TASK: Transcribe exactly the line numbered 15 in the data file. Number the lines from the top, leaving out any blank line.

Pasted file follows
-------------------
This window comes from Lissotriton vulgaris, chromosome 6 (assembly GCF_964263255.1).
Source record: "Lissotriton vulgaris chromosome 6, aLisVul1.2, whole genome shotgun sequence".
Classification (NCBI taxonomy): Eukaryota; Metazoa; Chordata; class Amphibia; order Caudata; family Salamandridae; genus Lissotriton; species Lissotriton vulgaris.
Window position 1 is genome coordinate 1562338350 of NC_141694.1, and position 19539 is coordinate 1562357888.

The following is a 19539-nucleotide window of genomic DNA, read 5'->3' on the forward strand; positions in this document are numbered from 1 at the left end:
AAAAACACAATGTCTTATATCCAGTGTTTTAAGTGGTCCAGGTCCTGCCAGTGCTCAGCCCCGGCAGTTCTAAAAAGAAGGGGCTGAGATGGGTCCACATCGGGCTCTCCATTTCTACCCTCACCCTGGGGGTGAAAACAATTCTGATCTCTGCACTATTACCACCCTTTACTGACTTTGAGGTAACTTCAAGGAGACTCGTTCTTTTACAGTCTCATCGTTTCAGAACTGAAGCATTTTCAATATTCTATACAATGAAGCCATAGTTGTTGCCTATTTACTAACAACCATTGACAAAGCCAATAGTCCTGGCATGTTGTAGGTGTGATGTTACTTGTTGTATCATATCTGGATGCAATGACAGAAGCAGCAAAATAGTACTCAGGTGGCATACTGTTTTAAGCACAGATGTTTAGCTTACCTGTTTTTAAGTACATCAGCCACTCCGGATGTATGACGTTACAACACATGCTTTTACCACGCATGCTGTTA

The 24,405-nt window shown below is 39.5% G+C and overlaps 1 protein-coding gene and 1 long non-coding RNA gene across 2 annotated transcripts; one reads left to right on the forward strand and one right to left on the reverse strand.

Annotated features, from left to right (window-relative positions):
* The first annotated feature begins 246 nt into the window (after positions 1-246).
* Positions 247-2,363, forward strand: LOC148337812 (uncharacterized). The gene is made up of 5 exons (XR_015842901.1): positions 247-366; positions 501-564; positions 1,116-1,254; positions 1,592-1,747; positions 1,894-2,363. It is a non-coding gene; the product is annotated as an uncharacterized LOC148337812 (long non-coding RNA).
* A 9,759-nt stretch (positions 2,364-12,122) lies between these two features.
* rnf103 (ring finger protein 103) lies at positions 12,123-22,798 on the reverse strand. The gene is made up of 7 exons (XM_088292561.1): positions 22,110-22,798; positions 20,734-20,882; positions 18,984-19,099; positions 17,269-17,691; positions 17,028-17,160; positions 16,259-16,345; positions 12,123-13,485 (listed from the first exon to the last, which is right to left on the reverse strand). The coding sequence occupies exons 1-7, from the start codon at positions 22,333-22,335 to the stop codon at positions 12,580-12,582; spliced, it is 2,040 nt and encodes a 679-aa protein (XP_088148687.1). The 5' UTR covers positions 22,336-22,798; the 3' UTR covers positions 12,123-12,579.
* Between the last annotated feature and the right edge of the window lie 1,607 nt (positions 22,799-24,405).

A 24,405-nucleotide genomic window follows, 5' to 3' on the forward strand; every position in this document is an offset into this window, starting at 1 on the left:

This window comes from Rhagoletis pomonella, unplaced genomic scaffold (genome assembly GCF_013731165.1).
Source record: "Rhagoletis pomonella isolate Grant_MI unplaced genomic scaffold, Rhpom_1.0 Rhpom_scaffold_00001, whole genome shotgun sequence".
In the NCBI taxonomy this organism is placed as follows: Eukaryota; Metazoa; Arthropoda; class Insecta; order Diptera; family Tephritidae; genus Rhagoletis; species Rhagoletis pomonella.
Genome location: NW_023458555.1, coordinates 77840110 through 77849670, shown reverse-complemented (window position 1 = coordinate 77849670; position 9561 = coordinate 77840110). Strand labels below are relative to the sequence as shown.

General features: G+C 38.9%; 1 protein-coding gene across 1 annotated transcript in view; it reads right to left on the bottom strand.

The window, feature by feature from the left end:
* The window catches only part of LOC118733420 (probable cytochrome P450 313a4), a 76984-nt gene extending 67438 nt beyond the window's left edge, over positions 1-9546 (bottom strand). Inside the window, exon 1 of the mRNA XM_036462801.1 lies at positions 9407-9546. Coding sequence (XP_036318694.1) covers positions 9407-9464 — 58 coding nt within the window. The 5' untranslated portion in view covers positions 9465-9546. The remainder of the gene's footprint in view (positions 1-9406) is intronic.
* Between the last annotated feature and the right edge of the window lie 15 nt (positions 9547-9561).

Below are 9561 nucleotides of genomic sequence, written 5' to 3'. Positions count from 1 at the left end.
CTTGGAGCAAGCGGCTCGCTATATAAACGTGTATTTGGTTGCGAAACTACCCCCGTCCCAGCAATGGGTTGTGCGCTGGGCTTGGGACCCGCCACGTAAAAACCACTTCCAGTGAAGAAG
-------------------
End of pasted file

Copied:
This window comes from Rhagoletis pomonella, unplaced genomic scaffold (genome assembly GCF_013731165.1).